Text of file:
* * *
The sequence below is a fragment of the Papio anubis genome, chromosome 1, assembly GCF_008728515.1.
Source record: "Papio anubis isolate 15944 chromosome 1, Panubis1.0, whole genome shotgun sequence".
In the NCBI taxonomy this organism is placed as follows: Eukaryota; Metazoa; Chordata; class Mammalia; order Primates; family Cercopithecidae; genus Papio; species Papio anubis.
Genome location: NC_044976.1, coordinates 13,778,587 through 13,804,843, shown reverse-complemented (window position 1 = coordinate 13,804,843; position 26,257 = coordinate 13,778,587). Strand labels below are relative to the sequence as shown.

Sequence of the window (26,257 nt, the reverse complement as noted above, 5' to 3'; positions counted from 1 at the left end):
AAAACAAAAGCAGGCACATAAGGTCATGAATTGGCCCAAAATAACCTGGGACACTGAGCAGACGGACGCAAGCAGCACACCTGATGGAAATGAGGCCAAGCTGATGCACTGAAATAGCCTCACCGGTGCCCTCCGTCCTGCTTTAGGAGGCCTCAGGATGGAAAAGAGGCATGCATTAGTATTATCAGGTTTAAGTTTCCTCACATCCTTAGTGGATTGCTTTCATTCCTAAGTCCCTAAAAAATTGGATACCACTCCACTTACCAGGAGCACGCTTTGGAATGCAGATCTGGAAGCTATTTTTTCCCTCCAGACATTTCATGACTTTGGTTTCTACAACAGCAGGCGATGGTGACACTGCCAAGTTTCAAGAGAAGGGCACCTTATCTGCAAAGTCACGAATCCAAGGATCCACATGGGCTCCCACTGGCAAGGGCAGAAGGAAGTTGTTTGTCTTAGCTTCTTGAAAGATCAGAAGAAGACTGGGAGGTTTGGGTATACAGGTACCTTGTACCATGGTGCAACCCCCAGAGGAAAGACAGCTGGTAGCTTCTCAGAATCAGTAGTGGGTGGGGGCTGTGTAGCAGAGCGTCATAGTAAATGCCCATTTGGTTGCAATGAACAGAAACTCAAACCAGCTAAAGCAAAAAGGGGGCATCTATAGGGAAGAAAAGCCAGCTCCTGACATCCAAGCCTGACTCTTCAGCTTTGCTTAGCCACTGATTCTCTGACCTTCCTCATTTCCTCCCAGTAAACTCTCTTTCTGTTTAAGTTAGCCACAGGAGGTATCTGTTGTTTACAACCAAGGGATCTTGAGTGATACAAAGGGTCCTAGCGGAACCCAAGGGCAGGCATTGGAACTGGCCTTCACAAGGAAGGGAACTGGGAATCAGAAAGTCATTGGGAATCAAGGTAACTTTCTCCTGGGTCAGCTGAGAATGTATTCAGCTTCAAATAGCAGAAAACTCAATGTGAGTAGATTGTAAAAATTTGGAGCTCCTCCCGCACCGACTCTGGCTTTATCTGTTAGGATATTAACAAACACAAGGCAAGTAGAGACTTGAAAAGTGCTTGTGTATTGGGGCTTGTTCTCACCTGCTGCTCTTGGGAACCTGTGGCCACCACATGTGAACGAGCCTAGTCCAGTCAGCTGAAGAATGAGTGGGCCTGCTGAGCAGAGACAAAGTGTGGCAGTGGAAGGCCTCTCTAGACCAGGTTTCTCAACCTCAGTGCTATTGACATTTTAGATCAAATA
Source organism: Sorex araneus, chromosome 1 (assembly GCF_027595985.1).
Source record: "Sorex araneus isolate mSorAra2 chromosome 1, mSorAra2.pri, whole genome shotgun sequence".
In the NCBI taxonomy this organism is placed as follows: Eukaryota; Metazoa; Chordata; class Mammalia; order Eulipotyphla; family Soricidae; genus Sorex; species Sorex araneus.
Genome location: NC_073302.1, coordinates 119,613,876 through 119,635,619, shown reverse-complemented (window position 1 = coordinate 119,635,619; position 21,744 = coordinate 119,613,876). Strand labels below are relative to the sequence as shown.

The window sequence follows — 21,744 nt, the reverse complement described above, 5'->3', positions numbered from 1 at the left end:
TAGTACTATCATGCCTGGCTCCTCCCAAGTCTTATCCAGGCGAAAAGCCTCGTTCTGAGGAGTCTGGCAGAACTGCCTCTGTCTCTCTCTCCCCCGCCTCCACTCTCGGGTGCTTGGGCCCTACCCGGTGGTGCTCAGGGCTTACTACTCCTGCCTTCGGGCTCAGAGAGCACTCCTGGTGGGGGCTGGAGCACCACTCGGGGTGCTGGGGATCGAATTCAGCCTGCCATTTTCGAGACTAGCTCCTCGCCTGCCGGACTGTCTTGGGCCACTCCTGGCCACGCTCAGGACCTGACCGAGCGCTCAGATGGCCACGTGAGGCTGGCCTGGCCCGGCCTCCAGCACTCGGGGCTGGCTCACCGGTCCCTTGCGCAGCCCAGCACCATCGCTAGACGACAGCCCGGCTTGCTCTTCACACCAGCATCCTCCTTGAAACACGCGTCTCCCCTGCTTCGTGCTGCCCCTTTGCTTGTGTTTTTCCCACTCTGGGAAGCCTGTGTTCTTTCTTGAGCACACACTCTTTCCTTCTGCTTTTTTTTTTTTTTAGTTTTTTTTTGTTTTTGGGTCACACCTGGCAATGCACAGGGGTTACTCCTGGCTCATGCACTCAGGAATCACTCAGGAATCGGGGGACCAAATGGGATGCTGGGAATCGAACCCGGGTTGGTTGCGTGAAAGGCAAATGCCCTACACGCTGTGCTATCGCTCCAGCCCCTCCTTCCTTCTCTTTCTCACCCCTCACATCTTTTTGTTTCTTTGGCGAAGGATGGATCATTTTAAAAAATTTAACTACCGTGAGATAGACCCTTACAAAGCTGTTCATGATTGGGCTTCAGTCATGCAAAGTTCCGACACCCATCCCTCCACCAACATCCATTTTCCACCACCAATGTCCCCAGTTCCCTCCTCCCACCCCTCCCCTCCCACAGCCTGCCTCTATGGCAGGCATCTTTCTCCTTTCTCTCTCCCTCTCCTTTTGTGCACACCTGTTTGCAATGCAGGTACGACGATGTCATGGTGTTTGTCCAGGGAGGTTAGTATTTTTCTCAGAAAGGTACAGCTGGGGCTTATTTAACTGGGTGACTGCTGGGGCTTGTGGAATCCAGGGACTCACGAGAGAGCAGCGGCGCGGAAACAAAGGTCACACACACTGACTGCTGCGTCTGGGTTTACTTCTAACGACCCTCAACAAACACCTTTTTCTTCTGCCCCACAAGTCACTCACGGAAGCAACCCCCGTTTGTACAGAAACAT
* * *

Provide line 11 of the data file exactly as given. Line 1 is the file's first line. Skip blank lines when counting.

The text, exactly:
The window sequence follows — 21,744 nt, the reverse complement described above, 5'->3', positions numbered from 1 at the left end: